# Derivative of an implicit Function at a certain point

I wanted to know what the derivative of the function:

$$y=\cos(xy)$$ when $$x=0$$ was

For the deritive I got $$\frac{dy}{dx}=-\frac{y}{x}$$

so at $$x=0$$ the derivative of the function is undefined? I wasn't sure if the answer was right so I wanted to check it here.

• how did you calculate that? because that's incorrect – peek-a-boo Jul 20 at 16:57
• @peek-a-boo I checked it on a website called symbolab as well and there I get -y/x – muhammad haider Jul 20 at 17:03

You should get that $$\frac{dy}{dx}=-\sin (xy)\left(y+x\frac{dy}{dx}\right),$$ or $$\frac{dy}{dx}=-\frac{y\sin xy}{1+x\sin xy}.$$ You must've made a mistake in your implicit differentiation. You might need to think a bit more carefully about how to properly implicitly differentiate $$\cos xy$$.

• the formula I used was dy/dx= - (derivative with x as the variable) / (derivative with y as the variable). I also checked the answer on the website symbolab – muhammad haider Jul 20 at 17:05
• If you want to do that, then you need to set up the equation $F(x,y)=0.$ Then, you'll find that $y'=-F_x/F_y.$ In this case, $F(x,y)=\cos xy-y,$ $F_x=-y\sin (xy) ,$ and $F_y=-x\sin (xy)-1.$ Putting this together gives the same as my answer. – cmk Jul 20 at 17:10
• You must've entered it wrong. See symbolab.com/solver/implicit-derivative-calculator/… – cmk Jul 20 at 17:11
• Technically, you only need $F(x,y)=c$, for some constant $c$, but $c=0$ here. – cmk Jul 20 at 17:16
• i see. I forgot to bring y to the other side, I understand. And to find it at x=0 I just plug 0 in and 0 would be the answer – muhammad haider Jul 20 at 17:16

the answer may be easily obtained using the general relation: $$\frac{d}{dx} = \frac{\partial}{\partial x} + \frac{dy}{dx}\frac{\partial}{\partial y}$$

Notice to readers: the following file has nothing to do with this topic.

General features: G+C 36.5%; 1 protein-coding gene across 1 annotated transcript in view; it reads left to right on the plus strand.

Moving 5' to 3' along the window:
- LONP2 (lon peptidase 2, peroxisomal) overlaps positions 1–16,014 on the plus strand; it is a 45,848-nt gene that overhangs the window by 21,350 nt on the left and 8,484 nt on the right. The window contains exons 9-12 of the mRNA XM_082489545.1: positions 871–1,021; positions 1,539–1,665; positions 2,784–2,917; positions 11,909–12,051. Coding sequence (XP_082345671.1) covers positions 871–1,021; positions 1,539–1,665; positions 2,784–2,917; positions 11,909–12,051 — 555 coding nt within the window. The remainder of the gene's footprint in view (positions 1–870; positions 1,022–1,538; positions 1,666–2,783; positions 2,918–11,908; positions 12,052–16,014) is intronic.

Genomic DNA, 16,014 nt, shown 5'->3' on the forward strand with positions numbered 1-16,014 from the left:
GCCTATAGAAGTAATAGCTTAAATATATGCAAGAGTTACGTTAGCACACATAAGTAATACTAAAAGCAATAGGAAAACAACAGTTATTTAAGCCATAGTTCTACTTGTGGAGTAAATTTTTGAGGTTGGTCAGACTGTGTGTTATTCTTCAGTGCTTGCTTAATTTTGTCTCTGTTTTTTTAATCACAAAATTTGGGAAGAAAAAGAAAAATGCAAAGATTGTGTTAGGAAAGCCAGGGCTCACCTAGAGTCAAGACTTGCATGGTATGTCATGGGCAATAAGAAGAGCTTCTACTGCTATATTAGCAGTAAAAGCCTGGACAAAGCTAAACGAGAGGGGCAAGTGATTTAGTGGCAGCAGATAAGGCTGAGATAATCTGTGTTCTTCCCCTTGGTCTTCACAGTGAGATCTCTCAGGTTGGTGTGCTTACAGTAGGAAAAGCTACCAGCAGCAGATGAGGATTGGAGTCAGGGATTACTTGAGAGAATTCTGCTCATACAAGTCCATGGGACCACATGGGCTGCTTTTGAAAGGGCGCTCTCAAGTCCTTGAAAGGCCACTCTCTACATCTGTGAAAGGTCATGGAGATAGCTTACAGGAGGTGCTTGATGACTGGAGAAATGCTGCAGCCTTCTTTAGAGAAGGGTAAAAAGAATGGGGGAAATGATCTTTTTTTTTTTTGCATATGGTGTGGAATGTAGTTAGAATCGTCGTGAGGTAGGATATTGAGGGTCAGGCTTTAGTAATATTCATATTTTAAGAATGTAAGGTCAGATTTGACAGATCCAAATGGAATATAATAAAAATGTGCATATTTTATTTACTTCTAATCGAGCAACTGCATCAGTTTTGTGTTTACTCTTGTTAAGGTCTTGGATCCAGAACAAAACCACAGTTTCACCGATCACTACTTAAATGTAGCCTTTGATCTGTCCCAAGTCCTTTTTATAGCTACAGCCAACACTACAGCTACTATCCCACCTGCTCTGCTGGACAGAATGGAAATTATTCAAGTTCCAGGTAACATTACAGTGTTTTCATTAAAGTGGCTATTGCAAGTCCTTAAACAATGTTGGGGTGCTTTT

since it is easy to feel a bit confused by the apparent abstraction of this formula, you may check by working from "first principles". then the calculation is straightforward using infinitesimals of the first order. in this framework, we have $$\cos(dt) = 1, \sin dt = dt$$ for any infinitesimal $$dt$$, and $$dsdt = 0$$

using the standard formula $$\cos(a+b) = \cos a \cos b - \sin a \sin b$$ we get: \begin{align} y+dy &= \cos\bigg(x+dx)(y+dy)\bigg) \\ &= \cos(xy+ydx + xdy) \\ &= y-\sin xy \sin(ydx +xdy) \\ \end{align}

this gives: \begin{align} dy = -(ydx + xdy)\sin xy \end{align}

from which the result follows on "dividing" through by $$dx$$, and rearranging.

Fot this kind of problems, I think that defining first the implicit function makes life easier.

For your case, consider $$F(x,y)=y-\cos(xy)=0$$ and compute the partial derivatives $$\frac{\partial F(x,y)}{\partial x}=y \sin(xy)\qquad \qquad \qquad \frac{\partial F(x,y)}{\partial y}=1+x \sin(y)$$ Now, using the implicit function theorem $$\frac{dy}{dx}=-\frac{\frac{\partial F(x,y)}{\partial x} } {\frac{\partial F(x,y)}{\partial y} }=-\frac{y \sin(xy) }{1+x \sin(y) }$$